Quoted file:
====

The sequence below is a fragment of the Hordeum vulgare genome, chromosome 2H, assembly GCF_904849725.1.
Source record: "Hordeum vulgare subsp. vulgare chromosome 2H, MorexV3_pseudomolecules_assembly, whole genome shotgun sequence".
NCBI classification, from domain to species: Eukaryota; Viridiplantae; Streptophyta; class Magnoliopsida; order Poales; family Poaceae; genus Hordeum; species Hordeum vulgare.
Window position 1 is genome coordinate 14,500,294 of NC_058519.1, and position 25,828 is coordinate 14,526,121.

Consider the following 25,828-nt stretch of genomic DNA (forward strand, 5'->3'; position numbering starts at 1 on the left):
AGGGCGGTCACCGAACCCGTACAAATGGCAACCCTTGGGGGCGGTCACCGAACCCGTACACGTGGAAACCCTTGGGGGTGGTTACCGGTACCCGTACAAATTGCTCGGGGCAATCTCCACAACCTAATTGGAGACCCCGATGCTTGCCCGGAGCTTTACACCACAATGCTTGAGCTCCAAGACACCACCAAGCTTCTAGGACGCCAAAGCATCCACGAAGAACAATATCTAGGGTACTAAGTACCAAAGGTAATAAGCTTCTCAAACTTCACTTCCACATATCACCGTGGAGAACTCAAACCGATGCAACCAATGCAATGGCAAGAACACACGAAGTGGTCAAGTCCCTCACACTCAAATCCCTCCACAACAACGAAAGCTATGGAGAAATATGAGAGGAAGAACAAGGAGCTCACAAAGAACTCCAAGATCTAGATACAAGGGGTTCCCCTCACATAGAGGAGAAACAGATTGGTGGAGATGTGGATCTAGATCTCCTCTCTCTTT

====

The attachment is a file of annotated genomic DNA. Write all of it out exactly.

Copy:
The sequence below is a fragment of the Hordeum vulgare genome, chromosome 2H, assembly GCF_904849725.1.
Source record: "Hordeum vulgare subsp. vulgare chromosome 2H, MorexV3_pseudomolecules_assembly, whole genome shotgun sequence".
NCBI classification, from domain to species: Eukaryota; Viridiplantae; Streptophyta; class Magnoliopsida; order Poales; family Poaceae; genus Hordeum; species Hordeum vulgare.
Window position 1 is genome coordinate 14,500,294 of NC_058519.1, and position 25,828 is coordinate 14,526,121.

Consider the following 25,828-nt stretch of genomic DNA (forward strand, 5'->3'; position numbering starts at 1 on the left):
AGGGCGGTCACCGAACCCGTACAAATGGCAACCCTTGGGGGCGGTCACCGAACCCGTACACGTGGAAACCCTTGGGGGTGGTTACCGGTACCCGTACAAATTGCTCGGGGCAATCTCCACAACCTAATTGGAGACCCCGATGCTTGCCCGGAGCTTTACACCACAATGCTTGAGCTCCAAGACACCACCAAGCTTCTAGGACGCCAAAGCATCCACGAAGAACAATATCTAGGGTACTAAGTACCAAAGGTAATAAGCTTCTCAAACTTCACTTCCACATATCACCGTGGAGAACTCAAACCGATGCAACCAATGCAATGGCAAGAACACACGAAGTGGTCAAGTCCCTCACACTCAAATCCCTCCACAACAACGAAAGCTATGGAGAAATATGAGAGGAAGAACAAGGAGCTCACAAAGAACTCCAAGATCTAGATACAAGGGGTTCCCCTCACATAGAGGAGAAACAGATTGGTGGAGATGTGGATCTAGATCTCCTCTCTCTTT